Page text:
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What is Time Delay Relay (TDR) and how does it Work?

In the previous article – (What is a Star-Delta circuit and How does it work?) – We know that one of the essential components used in the course is the Time Delay Relay (TDR). This component regulates the power supply transfer to the induction electric motor from the STAR (Wye) to the Delta connection. So, what exactly is a time delay relay and how does it work in detail?

What is Time Delay Relay (TDR) and how does it Work?

Understanding the time delay relay (TDR)

Time delay relay is a component that is used to cause a delay in the operation of an electrical circuit. TDR is usually used to control the timing of events or actions in various industrial and automation applications. One example is the Star-delta circuit.

There are two main types of time delay relays. The first is the ON delay timer and the second is the OFF delay. The following is the explanation.

On-Delay (Delay-On-Make) Relay

In TDR On delay, the delay occurs after we provide a power supply to the coil. If we activate the control input, the relay contacts do not switch immediately, but after a time delay that we have determined. We usually use TDR ON delay in the Star-delta circuit, namely during the process of transferring the power supply to the motor from the Star to Delta connection.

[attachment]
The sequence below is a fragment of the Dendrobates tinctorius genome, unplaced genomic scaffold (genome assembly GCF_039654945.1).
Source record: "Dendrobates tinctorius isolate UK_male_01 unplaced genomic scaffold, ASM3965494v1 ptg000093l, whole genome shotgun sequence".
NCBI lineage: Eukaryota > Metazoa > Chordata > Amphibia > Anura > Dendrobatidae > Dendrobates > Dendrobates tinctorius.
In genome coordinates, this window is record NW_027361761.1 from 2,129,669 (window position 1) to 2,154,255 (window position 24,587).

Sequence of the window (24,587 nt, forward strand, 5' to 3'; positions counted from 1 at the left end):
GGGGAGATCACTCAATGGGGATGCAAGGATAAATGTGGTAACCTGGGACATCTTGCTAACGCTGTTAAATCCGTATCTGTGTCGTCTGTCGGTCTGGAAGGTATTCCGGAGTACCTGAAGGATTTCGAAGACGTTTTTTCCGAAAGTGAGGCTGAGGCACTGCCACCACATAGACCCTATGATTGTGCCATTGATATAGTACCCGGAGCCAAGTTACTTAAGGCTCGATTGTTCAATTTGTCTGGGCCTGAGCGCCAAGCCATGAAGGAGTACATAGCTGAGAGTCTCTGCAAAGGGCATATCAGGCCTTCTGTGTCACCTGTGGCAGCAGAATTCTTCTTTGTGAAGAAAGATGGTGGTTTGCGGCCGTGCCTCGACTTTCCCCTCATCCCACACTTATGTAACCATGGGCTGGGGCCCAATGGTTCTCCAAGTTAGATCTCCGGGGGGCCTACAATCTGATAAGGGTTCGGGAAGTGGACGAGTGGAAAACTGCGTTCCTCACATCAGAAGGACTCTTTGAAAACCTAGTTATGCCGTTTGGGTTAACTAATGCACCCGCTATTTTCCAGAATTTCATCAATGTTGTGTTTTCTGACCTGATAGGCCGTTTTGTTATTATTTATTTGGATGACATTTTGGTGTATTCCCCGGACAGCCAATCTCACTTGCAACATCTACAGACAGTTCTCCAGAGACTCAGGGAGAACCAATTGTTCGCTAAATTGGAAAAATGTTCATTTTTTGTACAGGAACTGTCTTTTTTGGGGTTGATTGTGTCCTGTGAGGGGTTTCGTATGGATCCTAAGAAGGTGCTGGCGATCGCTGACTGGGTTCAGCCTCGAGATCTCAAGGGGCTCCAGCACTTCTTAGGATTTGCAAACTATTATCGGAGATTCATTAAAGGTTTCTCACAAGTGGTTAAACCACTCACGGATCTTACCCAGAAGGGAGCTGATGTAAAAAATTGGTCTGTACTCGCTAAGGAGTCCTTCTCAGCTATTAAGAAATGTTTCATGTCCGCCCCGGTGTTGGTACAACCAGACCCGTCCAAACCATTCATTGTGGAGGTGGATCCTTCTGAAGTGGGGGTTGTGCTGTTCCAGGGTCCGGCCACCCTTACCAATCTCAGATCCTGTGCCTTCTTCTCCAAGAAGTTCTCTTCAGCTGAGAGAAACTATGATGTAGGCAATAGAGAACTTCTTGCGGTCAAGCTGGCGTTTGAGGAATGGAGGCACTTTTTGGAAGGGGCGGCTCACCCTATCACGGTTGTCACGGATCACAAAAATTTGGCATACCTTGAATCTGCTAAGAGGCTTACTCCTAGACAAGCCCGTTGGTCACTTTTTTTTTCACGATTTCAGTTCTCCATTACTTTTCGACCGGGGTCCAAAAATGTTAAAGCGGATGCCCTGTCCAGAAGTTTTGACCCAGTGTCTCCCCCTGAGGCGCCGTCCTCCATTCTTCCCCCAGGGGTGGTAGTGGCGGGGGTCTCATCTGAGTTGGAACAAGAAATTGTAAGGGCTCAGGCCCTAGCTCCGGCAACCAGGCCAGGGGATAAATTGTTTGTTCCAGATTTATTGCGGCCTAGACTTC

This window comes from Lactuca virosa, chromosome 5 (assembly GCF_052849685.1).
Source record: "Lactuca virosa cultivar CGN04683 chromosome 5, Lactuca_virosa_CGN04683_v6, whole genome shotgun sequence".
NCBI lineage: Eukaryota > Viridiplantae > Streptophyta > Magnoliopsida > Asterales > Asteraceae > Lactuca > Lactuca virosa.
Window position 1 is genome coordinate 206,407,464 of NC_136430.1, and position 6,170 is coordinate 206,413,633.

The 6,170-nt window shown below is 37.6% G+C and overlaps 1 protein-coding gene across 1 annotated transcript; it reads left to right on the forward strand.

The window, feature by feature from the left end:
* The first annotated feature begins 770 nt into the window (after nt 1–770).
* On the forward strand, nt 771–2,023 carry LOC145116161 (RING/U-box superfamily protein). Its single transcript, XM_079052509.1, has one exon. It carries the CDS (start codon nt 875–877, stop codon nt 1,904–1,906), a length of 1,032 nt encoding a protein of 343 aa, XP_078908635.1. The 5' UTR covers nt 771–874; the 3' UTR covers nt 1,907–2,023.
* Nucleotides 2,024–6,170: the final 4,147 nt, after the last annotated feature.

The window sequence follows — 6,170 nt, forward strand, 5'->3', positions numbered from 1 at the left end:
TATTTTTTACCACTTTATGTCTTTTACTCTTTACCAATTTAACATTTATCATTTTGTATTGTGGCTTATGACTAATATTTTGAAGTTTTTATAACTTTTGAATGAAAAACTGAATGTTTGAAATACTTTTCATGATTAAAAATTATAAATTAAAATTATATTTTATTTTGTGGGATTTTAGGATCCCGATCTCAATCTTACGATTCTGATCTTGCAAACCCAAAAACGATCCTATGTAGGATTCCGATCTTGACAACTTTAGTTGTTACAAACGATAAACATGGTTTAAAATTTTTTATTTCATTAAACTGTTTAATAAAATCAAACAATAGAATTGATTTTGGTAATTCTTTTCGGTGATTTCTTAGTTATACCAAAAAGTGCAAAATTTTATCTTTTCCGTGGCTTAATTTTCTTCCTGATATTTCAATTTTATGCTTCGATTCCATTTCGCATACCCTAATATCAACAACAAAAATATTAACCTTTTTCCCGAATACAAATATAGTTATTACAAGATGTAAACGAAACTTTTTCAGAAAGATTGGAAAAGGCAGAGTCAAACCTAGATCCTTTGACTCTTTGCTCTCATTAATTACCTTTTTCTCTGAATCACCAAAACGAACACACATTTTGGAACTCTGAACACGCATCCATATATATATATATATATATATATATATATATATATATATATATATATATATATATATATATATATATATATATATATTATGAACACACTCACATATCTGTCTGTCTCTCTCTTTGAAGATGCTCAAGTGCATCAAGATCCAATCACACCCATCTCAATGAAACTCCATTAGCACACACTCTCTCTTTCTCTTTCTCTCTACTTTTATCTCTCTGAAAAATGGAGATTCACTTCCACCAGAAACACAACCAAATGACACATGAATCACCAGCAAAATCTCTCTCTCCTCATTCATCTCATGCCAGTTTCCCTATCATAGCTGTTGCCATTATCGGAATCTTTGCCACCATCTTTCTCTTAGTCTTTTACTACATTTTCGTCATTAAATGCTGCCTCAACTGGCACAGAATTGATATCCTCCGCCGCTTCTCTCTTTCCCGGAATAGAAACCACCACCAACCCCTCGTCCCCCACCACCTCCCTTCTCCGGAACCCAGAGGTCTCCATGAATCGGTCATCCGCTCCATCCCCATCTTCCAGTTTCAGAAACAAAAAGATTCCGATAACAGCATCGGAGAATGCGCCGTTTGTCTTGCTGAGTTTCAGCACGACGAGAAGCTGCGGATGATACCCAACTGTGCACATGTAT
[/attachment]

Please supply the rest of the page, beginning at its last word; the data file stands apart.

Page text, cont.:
Off-Delay (Delay-On-Break) Relay

In the off-delay relay, the delay time occurs immediately after we supply power to the TDR coil. When the delay time setting is reached, the relay contact will return to its original position. We can use off-delay relays in applications that require a delay to turn off the load after a control input is given.

Time delay relays can have adjustable or fixed time settings, and the delay time is usually specified in seconds, minutes, or hours. These relays can be digital or analogue, and we can generally use them in applications that require precise timing, such as in HVAC systems, industrial automation, lighting control, and many other fields.

How does the Time Delay Relay work?

Above, we already know what Time Delay Relay is and its types. Now we will study in detail how it works. In this article, I will give an example of how TDR works from one of the well-known brands, OMRON.

Omron released one of the TDRs with the H3CR model. Based on experience in the field, the Omron H3CR is widely used, both for starter circuits and other purposes.

The Omron H3CR TDR actually has several more versions, H3CR-A, H3CR-F, H3CR-G and H3CR-H. But in this article, we will focus on the first model, namely the H3CR-A, which also has several other series, namely the H3CR-A8, H3CR-A8S and H3CR-A8E. We will discuss the H3CR-A8 series.

Internal wiring of Omron H3CR-A8 TDR

What is Time Delay Relay (TDR) and how does it Work? (Internal wiring of Omron H3CR-A8 TDR)
Omron H3CR-A8 TDR internal wiring

In the wiring diagram above, you can witness the presence of the Omron H3CR-A8, showcasing its 8 terminal connections that encompass a multitude of practical functionalities. I can explain these functions as follows:

  • Terminals 2 and 7 act as voltage inputs to the coil. This means that when we apply voltage to the TDR coil via terminals 2 and 7, the TDR will turn ON and start working.